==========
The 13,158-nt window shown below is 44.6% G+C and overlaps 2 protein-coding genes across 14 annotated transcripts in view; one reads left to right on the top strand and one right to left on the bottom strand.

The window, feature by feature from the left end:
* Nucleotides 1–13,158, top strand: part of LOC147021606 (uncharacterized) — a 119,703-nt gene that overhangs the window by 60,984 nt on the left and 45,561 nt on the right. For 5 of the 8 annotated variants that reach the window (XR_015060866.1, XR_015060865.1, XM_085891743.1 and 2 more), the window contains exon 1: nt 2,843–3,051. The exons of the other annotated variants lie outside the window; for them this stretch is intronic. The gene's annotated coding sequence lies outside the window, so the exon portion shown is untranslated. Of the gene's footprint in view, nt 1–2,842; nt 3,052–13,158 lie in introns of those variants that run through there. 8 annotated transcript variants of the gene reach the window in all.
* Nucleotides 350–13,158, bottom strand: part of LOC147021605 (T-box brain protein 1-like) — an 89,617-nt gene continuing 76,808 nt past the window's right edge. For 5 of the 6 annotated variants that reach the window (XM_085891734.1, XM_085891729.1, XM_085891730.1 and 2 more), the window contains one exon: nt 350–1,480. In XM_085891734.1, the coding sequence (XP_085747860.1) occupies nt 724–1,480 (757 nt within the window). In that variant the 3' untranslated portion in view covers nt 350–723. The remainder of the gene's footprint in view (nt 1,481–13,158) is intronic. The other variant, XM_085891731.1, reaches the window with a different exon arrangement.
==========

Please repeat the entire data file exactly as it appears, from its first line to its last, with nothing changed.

The 13,158-nt window shown below is 44.6% G+C and overlaps 2 protein-coding genes across 14 annotated transcripts in view; one reads left to right on the top strand and one right to left on the bottom strand.

The window, feature by feature from the left end:
* Nucleotides 1–13,158, top strand: part of LOC147021606 (uncharacterized) — a 119,703-nt gene that overhangs the window by 60,984 nt on the left and 45,561 nt on the right. For 5 of the 8 annotated variants that reach the window (XR_015060866.1, XR_015060865.1, XM_085891743.1 and 2 more), the window contains exon 1: nt 2,843–3,051. The exons of the other annotated variants lie outside the window; for them this stretch is intronic. The gene's annotated coding sequence lies outside the window, so the exon portion shown is untranslated. Of the gene's footprint in view, nt 1–2,842; nt 3,052–13,158 lie in introns of those variants that run through there. 8 annotated transcript variants of the gene reach the window in all.
* Nucleotides 350–13,158, bottom strand: part of LOC147021605 (T-box brain protein 1-like) — an 89,617-nt gene continuing 76,808 nt past the window's right edge. For 5 of the 6 annotated variants that reach the window (XM_085891734.1, XM_085891729.1, XM_085891730.1 and 2 more), the window contains one exon: nt 350–1,480. In XM_085891734.1, the coding sequence (XP_085747860.1) occupies nt 724–1,480 (757 nt within the window). In that variant the 3' untranslated portion in view covers nt 350–723. The remainder of the gene's footprint in view (nt 1,481–13,158) is intronic. The other variant, XM_085891731.1, reaches the window with a different exon arrangement.